Future Medal of Honor recipient honors SC soldiers who gave all

05/28/2014 7:46 PM

06/19/2014 7:43 PM

Many words were offered Wednesday to honor and thank the families of two South Carolina soldiers who died while serving in Afghanistan in the past year. But for Lance Cpl. Kyle Carpenter, there were no words fit for the occasion.

“‘Thank you’ is definitely not enough,” said the medically retired Marine, who will be awarded the Medal of Honor next month. “To be in front of Gold Star families – they gave so much more than I did. I’m very honored and humbled to be in front of you, and I thank both of your families for contributing to the freedom of this country.

“It’s because of your loved ones that this country’s where it is.

U.S. Army Spc. Embert Alt and Army Capt. James Edward “Ed” Chaffin made sacrifices for their country that cost them their lives. Carpenter’s sacrifice saved the life of a friend and fellow Marine.

All three heroes and their families were honored Wednesday at the annual Fallen Soldiers luncheon in Columbia.

South Carolina has lost 114 servicemen, servicewomen and civilians serving in Iraq and Afghanistan since January 2002. Alt and Chaffin are the most recent to sacrifice their lives.

“You don’t have to lose someone to know what it means to have that price paid for you,” Attorney General Alan Wilson told those gathered.

Chaffin, a U.S. Army paratrooper from West Columbia, had played football at Brookland-Cayce High School before being commissioned from the U.S. Military Academy in West Point, N.Y. On April 1 at age 27, he died as a result of a non-combat related incident in Kandahar, Afghanistan.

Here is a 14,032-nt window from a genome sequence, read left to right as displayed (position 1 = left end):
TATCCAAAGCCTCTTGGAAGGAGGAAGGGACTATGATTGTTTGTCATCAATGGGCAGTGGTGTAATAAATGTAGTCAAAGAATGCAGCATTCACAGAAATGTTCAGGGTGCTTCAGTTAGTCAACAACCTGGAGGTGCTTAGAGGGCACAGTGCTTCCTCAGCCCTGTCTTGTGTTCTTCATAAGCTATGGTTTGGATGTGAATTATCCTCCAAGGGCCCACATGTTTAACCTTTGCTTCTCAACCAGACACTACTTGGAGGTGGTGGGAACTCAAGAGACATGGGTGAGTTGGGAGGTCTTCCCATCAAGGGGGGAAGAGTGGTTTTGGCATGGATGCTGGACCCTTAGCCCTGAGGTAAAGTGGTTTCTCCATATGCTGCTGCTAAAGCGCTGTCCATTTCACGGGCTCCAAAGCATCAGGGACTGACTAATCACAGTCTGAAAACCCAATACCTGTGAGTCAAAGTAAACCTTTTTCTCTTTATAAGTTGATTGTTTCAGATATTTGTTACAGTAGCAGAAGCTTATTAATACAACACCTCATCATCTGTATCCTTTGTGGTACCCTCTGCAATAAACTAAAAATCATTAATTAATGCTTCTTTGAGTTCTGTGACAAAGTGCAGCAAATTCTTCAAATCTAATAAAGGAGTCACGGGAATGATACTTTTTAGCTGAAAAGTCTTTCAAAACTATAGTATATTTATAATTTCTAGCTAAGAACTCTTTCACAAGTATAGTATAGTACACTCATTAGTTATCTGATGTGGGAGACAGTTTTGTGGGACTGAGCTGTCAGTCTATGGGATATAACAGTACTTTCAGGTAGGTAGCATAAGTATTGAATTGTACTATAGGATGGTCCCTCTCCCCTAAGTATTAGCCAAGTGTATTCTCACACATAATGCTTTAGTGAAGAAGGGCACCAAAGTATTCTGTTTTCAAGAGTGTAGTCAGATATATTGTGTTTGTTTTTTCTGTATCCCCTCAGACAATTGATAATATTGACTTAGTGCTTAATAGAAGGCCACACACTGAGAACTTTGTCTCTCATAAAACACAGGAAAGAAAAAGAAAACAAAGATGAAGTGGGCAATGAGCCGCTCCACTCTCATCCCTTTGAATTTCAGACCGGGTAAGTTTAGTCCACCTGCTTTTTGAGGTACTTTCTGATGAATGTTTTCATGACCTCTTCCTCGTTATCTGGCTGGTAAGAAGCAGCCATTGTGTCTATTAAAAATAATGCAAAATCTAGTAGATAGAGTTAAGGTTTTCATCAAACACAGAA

Alt, of Beech Island, was 21 years old when she was killed by indirect fire in Bagram, Afghanistan, on June 18, 2013. It was her first tour of duty.

Her mother and family members smiled through tears as state Sen. Katrina Shealy, R-Lexington, presented them with tokens of honor.

“Ember and Ed were South Carolinians, and that makes them family,” state Sen. Shane Massey, R-Edgefield, told the soldiers’ families. “You, too, are our family, and we love you.”

Carpenter, 24, attended the ceremony as a guest of honor. He was badly wounded by a grenade blast on Nov. 21, 2010, in Marjah, Afghanistan, when he threw himself in front of fellow Marine Lance Cpl. Nicholas Eufrazio.

Ten American service members from the war in Afghanistan have been awarded the Medal of Honor, the country’s highest military award.

Massey commended Carpenter for his selfless bravery.

“Since combat operations began shortly after the attacks on September 11, 2001, 2,184 American military personnel have been killed in Afghanistan,” he said. “That number would surely have been 2,185 if not for Kyle Carpenter.”

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